“after the First World War there were movements in almost all European states which showed distinct fascist tendencies. They rejected the ideas of parliamentary democracy [and] opposed the organised working class and philosophy of socialism” (Kitchen, 1976, p. ix).
Rejection to democracy shows the hint of communism, which terrified the existing governments and pushed them towards accepting fascism. This rejection created an opportunity for fascists to promote and wield their own political power.
The Basic characteristics of fascism were present in the majority of governing bodies over Europe. (Ernst Nolte, German Historian, born 1923) created an order to describe the different concepts of fascism: “Liberals see fascism as a form of totalitarianism” whereas “Marxists see fascism resulting from the contradictions within advanced capitalism” and “Conservatives see fascism as a revolt by the masses against traditional values which are beginning to falter under the strain of social and economic change” (as cited in Kitchen, 1976, p. ix).
Haider stresses that “Fascism embodies the spirit of revolt and all fascist movements and governments are characterised by violence” (Haider, 1933, p. 559). Stereotypically, fascism is characterised by acts of Militarism, Dictatorship, Anti-Capitalism, and Anti-Semitism found primarily amongst one party leaders like Benito Mussolini (29th July, 1883 – 28th April, 1945) and Adolf Hitler (20th April, 1989 – 30th April, 1945).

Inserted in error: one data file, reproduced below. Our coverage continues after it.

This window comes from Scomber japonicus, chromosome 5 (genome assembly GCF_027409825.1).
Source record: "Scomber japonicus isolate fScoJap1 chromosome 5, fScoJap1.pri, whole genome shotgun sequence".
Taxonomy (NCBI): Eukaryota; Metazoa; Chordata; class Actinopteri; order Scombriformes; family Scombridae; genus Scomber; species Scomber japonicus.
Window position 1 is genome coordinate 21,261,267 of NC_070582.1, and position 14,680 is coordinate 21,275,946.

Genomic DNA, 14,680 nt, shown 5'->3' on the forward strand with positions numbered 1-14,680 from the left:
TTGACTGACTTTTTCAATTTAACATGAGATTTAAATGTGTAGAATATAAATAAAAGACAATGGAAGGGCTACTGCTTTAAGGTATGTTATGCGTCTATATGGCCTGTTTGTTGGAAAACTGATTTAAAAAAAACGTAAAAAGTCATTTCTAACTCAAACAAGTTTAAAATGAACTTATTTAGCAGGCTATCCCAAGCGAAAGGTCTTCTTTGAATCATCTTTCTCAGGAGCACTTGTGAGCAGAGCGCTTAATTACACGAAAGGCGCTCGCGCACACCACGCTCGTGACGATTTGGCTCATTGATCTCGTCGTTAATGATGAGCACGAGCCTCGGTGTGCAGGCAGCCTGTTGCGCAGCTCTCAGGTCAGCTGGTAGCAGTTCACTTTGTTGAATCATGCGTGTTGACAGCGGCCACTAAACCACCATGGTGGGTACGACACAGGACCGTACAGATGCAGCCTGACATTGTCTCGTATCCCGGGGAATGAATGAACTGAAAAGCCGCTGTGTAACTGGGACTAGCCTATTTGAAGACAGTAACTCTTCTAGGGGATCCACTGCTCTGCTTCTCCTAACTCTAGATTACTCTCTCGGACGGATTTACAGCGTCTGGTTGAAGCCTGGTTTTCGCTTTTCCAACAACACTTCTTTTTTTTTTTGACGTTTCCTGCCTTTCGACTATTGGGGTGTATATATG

Fascist leaders gave an alternative to Communist rule and provided an alternative and resolution to the gap formulated by the political, social, cultural and economic organisations. The Italians turned to Mussolini as he had promised to restore the economy, work with the mass population, rebuild a great nation and return Italy back to its former glory, whilst the Germans turned to Hitler who promised “all things to all people”. By 1933, Hitler worked to solve the economic crisis by the regeneration of trade, an investment in industry, rearmament and conscription.